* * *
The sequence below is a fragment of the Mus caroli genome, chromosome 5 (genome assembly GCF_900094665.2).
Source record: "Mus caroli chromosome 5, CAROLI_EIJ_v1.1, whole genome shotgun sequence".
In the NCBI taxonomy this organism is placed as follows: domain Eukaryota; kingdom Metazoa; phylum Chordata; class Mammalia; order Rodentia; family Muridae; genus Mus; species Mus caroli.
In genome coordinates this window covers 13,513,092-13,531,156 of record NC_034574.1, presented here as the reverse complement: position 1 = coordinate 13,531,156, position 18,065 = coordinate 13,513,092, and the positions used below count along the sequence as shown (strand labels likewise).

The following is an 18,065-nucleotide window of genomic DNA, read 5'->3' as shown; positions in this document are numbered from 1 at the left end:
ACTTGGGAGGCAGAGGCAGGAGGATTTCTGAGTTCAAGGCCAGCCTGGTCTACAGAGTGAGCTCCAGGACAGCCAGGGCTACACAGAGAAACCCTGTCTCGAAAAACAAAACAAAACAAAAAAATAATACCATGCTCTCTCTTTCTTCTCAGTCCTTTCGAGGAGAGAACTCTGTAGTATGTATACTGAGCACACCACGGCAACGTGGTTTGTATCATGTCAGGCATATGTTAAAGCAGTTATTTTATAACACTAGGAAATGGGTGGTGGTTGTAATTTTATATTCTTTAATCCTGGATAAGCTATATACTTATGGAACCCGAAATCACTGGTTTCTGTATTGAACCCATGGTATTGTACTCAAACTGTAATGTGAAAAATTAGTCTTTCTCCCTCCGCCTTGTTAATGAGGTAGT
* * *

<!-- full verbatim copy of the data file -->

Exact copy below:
The sequence below is a fragment of the Mus caroli genome, chromosome 5 (genome assembly GCF_900094665.2).
Source record: "Mus caroli chromosome 5, CAROLI_EIJ_v1.1, whole genome shotgun sequence".
In the NCBI taxonomy this organism is placed as follows: domain Eukaryota; kingdom Metazoa; phylum Chordata; class Mammalia; order Rodentia; family Muridae; genus Mus; species Mus caroli.
In genome coordinates this window covers 13,513,092-13,531,156 of record NC_034574.1, presented here as the reverse complement: position 1 = coordinate 13,531,156, position 18,065 = coordinate 13,513,092, and the positions used below count along the sequence as shown (strand labels likewise).

The following is an 18,065-nucleotide window of genomic DNA, read 5'->3' as shown; positions in this document are numbered from 1 at the left end:
ACTTGGGAGGCAGAGGCAGGAGGATTTCTGAGTTCAAGGCCAGCCTGGTCTACAGAGTGAGCTCCAGGACAGCCAGGGCTACACAGAGAAACCCTGTCTCGAAAAACAAAACAAAACAAAAAAATAATACCATGCTCTCTCTTTCTTCTCAGTCCTTTCGAGGAGAGAACTCTGTAGTATGTATACTGAGCACACCACGGCAACGTGGTTTGTATCATGTCAGGCATATGTTAAAGCAGTTATTTTATAACACTAGGAAATGGGTGGTGGTTGTAATTTTATATTCTTTAATCCTGGATAAGCTATATACTTATGGAACCCGAAATCACTGGTTTCTGTATTGAACCCATGGTATTGTACTCAAACTGTAATGTGAAAAATTAGTCTTTCTCCCTCCGCCTTGTTAATGAGGTAGT